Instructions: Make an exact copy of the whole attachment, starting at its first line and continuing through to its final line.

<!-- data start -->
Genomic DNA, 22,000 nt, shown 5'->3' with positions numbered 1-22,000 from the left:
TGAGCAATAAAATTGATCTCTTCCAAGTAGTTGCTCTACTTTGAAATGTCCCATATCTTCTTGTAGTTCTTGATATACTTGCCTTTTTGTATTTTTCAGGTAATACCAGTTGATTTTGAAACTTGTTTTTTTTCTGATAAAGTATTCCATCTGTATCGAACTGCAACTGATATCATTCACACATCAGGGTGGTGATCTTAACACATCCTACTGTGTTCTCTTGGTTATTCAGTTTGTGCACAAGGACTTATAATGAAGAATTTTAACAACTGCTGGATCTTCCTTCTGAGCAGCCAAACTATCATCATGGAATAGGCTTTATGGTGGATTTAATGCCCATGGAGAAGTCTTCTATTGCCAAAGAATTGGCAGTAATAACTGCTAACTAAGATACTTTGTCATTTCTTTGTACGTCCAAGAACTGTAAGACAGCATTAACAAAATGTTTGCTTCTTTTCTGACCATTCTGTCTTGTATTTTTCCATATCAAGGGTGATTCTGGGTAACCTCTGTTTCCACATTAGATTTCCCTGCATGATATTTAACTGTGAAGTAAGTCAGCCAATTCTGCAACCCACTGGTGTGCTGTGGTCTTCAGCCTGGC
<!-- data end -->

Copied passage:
Genomic DNA, 22,000 nt, shown 5'->3' with positions numbered 1-22,000 from the left:
TGAGCAATAAAATTGATCTCTTCCAAGTAGTTGCTCTACTTTGAAATGTCCCATATCTTCTTGTAGTTCTTGATATACTTGCCTTTTTGTATTTTTCAGGTAATACCAGTTGATTTTGAAACTTGTTTTTTTTCTGATAAAGTATTCCATCTGTATCGAACTGCAACTGATATCATTCACACATCAGGGTGGTGATCTTAACACATCCTACTGTGTTCTCTTGGTTATTCAGTTTGTGCACAAGGACTTATAATGAAGAATTTTAACAACTGCTGGATCTTCCTTCTGAGCAGCCAAACTATCATCATGGAATAGGCTTTATGGTGGATTTAATGCCCATGGAGAAGTCTTCTATTGCCAAAGAATTGGCAGTAATAACTGCTAACTAAGATACTTTGTCATTTCTTTGTACGTCCAAGAACTGTAAGACAGCATTAACAAAATGTTTGCTTCTTTTCTGACCATTCTGTCTTGTATTTTTCCATATCAAGGGTGATTCTGGGTAACCTCTGTTTCCACATTAGATTTCCCTGCATGATATTTAACTGTGAAGTAAGTCAGCCAATTCTGCAACCCACTGGTGTGCTGTGGTCTTCAGCCTGGC